One of my favorite parts of giving music exams is playing the Listening ID examples. I don't just mean that I enjoy the tortured looks on students' faces (although that's pretty cool), but I'm often struck by how much I enjoy hearing the excerpts (at least some of them; after all, there's often a little Haydn to be endured). First of all, there's the reality that one usually listens in a different, often heightened way when presenting music to someone else. It's that sense of trying to imagine what the other is hearing, and hoping they hear what makes the music worth listening to. (That's really more important than getting the answer right.)
For example, whenever I play the 2nd verse of Bach's Christ lag in Todesbanden cantata for a class, I find myself getting virtually choked up (I don't really get choked up often, but if I did, this would be a time) both at the intensity of the music and the feeling of hearing it "through the students." I know that it's likely many students don't hear it the way I want - that, in fact, they can't hear it that way until they know it well, but still . . .
It's especially interesting to me, in a navel-gazing sort of way, to see which exam excerpts I find myself unexpectedly drawn into such that I feel disappointed at having to cut them off. From my "Survey of Musical Masterworks" exam, the ones that "got" me were: 1) Beethoven's 5th, opening of 2nd mvt., 2) Victoria, Kyrie from Missa O magnum mysterium, 3) O soave fanciulla from La bohème, 4) opening of the 1812 Overture. Let's take the last one first, since it's a bit embarrassing.
Frasier once said to Niles, "Remember when you used to think that the 1812 Overture was a great piece of classical music?" Niles solemnly replied, "Was I ever that young?" It wouldn't be my first choice for a class, but I gave in and went with what the textbook/CDs use. However, whatever flaws it may have, those gorgeous cellos at the beginning get me every time. Yes, my cello-playing days make me biased, but a few phrases of the old Orthodox hymn just had me wanting more. By the way, I hate it when this opening is sung by a choir - not only do I miss the cellos, but this is a case where the subtle suggestion of singing is more evocative than the real thing. And this piece can use all the subtlety it can get.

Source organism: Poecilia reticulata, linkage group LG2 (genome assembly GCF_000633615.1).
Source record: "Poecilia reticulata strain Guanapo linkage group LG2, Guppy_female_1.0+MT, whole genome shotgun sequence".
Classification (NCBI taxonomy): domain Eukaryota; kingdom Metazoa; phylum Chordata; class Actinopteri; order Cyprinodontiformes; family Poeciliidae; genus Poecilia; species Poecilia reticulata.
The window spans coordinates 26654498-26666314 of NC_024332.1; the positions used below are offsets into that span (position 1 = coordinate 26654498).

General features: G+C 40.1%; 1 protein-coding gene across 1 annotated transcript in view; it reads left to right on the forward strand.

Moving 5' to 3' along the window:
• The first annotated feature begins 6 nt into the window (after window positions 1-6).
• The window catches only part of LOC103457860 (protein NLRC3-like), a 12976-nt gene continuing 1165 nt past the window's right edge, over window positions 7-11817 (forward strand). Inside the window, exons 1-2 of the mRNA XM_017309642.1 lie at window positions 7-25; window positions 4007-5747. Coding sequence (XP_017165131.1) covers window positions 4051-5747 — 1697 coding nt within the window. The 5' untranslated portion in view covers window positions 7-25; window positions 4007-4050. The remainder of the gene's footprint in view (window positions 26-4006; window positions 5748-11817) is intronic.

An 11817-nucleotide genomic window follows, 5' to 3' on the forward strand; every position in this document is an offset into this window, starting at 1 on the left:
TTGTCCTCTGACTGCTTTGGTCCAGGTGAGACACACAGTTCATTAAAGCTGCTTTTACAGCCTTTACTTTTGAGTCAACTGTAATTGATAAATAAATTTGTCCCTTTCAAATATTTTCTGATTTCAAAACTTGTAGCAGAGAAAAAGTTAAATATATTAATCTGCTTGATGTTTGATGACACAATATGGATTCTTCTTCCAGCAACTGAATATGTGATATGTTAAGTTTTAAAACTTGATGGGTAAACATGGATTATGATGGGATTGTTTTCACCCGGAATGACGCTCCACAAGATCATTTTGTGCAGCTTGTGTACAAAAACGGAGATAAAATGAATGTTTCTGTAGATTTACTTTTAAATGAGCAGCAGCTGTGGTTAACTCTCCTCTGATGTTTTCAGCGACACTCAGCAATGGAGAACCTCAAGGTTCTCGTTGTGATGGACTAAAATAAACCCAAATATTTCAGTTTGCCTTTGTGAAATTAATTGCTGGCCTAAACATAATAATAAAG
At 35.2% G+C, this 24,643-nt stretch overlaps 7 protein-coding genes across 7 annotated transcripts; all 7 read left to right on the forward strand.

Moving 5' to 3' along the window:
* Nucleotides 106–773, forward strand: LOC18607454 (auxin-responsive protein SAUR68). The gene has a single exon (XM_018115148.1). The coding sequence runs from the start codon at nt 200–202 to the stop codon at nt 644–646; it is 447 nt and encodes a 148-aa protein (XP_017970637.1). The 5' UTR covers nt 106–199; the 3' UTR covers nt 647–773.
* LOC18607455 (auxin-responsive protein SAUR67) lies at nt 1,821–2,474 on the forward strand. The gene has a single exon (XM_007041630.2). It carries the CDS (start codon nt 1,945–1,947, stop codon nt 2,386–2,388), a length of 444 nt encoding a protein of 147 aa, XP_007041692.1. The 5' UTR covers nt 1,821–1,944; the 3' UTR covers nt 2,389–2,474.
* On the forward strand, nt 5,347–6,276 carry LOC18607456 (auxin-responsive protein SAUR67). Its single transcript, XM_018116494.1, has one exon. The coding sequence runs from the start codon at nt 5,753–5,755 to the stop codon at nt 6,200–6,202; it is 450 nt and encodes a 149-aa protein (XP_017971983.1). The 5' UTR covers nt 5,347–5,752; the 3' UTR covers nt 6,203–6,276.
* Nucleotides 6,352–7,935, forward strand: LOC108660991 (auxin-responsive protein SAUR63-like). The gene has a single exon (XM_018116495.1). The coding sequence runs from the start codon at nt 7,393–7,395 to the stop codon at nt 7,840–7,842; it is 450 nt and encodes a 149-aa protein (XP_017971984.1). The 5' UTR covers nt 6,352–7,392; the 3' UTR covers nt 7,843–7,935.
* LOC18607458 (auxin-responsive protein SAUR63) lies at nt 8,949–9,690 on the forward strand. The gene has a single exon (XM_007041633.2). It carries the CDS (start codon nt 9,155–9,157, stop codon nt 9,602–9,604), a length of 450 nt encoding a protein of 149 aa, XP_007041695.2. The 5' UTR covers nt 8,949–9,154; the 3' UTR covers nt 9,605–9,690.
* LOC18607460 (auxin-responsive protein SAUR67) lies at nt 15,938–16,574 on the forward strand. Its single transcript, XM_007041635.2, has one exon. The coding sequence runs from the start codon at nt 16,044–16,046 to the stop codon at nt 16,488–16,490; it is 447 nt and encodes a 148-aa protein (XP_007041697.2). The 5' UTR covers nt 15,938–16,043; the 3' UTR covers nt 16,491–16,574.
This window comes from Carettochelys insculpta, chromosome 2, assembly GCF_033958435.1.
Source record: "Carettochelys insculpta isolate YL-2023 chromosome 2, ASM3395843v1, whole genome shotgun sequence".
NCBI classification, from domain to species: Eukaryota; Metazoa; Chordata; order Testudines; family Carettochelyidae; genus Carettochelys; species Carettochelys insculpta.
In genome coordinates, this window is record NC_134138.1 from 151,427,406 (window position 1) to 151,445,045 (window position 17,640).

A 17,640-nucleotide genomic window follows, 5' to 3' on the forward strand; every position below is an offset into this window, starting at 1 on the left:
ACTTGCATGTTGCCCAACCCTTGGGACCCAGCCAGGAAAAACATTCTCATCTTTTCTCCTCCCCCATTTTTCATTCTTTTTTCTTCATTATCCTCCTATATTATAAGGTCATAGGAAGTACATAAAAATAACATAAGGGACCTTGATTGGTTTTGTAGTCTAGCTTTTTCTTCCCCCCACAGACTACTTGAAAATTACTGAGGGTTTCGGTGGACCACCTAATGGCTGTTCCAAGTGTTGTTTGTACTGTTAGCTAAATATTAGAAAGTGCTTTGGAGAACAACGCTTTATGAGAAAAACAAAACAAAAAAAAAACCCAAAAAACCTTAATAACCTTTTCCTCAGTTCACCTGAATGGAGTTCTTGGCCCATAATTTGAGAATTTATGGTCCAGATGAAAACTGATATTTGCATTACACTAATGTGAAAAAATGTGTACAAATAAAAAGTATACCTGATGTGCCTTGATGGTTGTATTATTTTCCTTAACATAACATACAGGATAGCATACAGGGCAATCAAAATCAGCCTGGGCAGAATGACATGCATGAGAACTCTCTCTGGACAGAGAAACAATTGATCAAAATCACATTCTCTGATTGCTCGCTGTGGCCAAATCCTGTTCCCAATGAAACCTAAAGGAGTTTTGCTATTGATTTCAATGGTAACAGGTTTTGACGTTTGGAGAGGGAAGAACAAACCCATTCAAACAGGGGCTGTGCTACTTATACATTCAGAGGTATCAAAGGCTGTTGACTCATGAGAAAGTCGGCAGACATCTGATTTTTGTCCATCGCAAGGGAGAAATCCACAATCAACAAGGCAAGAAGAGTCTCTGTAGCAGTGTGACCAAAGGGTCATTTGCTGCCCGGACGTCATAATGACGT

With the Beethoven, I actually couldn't help but let the theme carry through to m. 22. That takes about 55 seconds, but the beautiful way in which that melody unfolds and evolves requires its resolution. Beethoven is so demanding! I don't even know the Victoria very well; it was just a 'mystery' piece I'd hastily selected to test style-recognition skills, so I had the wonderful feeling of discovering it right there, and I didn't want it to stop. As for the Puccini duet, I'm putty in its hands.
What's my point? It's certainly not that the other pieces on the exam were failures; everything has its time and place, and on a different day I might have responded to other works. But this feeling of being caught up in the pull of the music is the point, after all, of so much of this art. What I love about Jeremy Denk's ongoing allemande analysis is the clear sense that he feels the music pulling at him and the analysis flows from that, even if it means goats get involved.